Bike lanes significantly increase the safety of cyclists: study
Global News Toronto: Bike lanes significantly increase the safety of cyclists: study
James Armstrong, Global News
October 26, 2012
TORONTO – Separated bike lanes, commonly the centre of controversy in Toronto, can decrease the risk of injury to cyclists by approximately 90 per cent, according to a new study out of British Columbia.
The study, entitled Bicyclists’ Injuries and the Cycling Environment (BICE), examined several routes commonly taken by bicyclists and the various safety measures utilized by each route.
The study found that several safety measures can significantly reduce the risk of accidents and injuries to riders. Residential street bike routes and major streets with bike lanes when no cars are on the road cut the risk of injury by roughly half, off-street bike paths lowered the risk of injury by approximately 60 per cent.
Separated bike lanes lowered the risk of injury by approximately 90 per cent.
“I’m not surprised that separated bike lanes can substantially increase safety,” Councillor Denzil Minnan-Wong said. “When you separate the motorists from the cyclists nothing but good things can happen.”
Jared Kolb, a spokesperson for Cycle Toronto says safety is a major concern among cyclists and non-cyclists alike.
“Fifty-four per cent of Torontonians have reported riding a bike in the last year, but only two per cent reported riding to work,” Kolb said citing safety as a major deterrent keeping people from biking to work.
The task of building bike lanes across Toronto has recently been a challenge for those councillors who support the infrastructure.
Minnan-Wong says the city suffers from several structural impediments that make it challenging for the city to build the separated lanes.
“First there is the environmental assessment process that causes significant delays,” Minnan-Wong said. “In other cities where they have separated bike lanes, they are one way streets and we don’t have one way streets.”
The city is planning on expanding bike lanes with installations on Wellesley, Minnan-Wong said, noting that he hopes for future lanes on Richmond Street and Adelaide Street. However, Kolb says the city isn’t doing enough to increase cycling networks in Toronto.
“We’ve really got to catch up to other international cities. I mean Chicago is installing 54 kilometres of separated bike lanes this year alone,” Kolb said. “Cycling is exploding in this city and we’ve got to do more to enhance cyclist safety and encourage people to ride.”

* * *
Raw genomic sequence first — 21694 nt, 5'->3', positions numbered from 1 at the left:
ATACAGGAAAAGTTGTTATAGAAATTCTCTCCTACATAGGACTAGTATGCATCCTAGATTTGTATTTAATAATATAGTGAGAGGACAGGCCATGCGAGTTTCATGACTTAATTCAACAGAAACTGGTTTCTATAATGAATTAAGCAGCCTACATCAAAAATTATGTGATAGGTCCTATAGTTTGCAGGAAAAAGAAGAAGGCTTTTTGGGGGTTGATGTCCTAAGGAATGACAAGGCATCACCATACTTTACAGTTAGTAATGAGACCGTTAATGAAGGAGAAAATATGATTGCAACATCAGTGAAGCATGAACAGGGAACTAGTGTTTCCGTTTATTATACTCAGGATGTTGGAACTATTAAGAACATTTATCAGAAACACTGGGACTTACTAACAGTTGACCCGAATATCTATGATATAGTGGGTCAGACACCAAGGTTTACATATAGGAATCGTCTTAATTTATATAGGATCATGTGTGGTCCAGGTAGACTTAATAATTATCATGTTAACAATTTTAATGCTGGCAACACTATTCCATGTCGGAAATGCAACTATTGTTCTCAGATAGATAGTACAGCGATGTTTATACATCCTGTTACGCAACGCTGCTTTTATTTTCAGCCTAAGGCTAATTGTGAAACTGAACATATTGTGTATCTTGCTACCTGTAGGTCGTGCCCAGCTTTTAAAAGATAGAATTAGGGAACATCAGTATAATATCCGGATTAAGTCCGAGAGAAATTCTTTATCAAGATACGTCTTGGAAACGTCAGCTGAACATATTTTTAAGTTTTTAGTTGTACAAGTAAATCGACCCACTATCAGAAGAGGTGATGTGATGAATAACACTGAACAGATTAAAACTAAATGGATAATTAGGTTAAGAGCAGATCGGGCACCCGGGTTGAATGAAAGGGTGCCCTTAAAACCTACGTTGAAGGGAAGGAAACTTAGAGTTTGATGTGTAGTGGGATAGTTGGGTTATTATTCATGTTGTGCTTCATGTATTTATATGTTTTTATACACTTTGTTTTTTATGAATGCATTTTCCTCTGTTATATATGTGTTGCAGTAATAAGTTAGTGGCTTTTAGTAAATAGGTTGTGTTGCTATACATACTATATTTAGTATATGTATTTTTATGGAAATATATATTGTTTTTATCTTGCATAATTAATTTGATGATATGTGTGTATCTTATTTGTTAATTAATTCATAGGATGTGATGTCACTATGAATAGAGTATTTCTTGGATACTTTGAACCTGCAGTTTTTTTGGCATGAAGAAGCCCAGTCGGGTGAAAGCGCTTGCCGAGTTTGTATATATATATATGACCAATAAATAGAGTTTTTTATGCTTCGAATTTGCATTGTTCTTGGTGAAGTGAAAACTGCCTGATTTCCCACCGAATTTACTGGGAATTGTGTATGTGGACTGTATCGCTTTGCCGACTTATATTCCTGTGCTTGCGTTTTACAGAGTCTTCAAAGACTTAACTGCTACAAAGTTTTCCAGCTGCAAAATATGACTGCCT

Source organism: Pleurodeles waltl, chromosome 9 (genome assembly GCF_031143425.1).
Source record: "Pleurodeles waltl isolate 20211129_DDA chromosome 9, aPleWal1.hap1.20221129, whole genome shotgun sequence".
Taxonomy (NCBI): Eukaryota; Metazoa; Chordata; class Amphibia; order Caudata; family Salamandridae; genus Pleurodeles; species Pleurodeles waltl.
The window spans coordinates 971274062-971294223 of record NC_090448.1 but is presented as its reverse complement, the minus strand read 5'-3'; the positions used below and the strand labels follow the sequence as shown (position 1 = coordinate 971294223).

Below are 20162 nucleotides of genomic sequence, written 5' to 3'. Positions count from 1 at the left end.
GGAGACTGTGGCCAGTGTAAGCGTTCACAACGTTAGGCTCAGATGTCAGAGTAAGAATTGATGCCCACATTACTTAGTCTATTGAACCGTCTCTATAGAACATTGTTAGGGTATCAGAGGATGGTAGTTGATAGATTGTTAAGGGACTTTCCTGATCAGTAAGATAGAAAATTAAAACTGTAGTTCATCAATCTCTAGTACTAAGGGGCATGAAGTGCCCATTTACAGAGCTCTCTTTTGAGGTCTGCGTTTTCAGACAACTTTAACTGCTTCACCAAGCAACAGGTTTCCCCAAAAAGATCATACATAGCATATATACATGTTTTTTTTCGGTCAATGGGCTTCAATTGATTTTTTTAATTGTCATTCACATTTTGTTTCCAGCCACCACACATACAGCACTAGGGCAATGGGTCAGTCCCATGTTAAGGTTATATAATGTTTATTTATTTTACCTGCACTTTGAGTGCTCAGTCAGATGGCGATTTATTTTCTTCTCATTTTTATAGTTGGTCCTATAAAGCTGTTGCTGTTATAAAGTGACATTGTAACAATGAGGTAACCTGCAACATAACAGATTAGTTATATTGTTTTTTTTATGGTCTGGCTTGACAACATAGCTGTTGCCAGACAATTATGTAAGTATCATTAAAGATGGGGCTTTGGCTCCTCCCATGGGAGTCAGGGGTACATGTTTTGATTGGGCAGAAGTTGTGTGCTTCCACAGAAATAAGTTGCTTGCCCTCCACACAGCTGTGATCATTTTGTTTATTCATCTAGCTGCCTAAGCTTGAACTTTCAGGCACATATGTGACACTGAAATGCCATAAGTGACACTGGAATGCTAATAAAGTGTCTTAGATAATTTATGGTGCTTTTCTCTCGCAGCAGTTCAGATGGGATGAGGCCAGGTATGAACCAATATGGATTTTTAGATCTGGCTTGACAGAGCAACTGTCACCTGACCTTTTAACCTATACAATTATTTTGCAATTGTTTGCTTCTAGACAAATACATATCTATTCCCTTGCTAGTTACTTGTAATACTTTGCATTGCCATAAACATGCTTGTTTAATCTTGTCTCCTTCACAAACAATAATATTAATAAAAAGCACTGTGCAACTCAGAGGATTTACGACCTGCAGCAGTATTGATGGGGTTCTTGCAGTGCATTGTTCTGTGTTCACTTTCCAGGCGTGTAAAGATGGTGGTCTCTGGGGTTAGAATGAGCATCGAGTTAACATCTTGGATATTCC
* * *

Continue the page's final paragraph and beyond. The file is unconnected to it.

Councillor Mike Layton agrees, claiming that in the previous two years, the city has taken “major steps backwards.”
“Since Rob Ford’s been elected we lost bike lanes on Birchmount and on Pharmacy,” Layton said. “More recently even in the downtown core, we have needlessly voted to take out the Jarvis Street bike lanes.”
The controversy surrounding the Jarvis Street bike lanes has been on-going for roughly two years.
The bike lanes were installed in 2010 for approximately $59,000. Amid much argument, council voted last year to remove the lanes and re-install the fifth car-lane for a cost of over $200,000.
Removal of the bike lanes is set to begin in mid-November.
Layton tells Global News that city data shows the separated bike lanes on Jarvis Street “did not significantly impact traffic.”
Despite the net reduction of bike lanes in previous years, the city is currently in the process of building a network of downtown bike lanes for cyclists.
An upgrade of the bike lanes along Sherbourne Street from Queen’s Quay to Bloor Street is currently underway.
Going south from Elm Street to Bloor Street, the city will maintain current bike lanes. Painted bike lanes will be installed from Bloor Street to Gerrard Street and from there south to Front Street the city will be installing separated bike lanes.
Layton also says the results of the study are “encouraging” as councillors can now go to council with data proving the efficacy and necessity of separated bike lanes.
“I think that’s encouraging, because now we can go forward with some scientific data to say ‘you know what, these do protect cyclists’ lives’ and we should be implementing them wherever we can across the city to encourage more active transportation and get people out of their cars,” Layton said.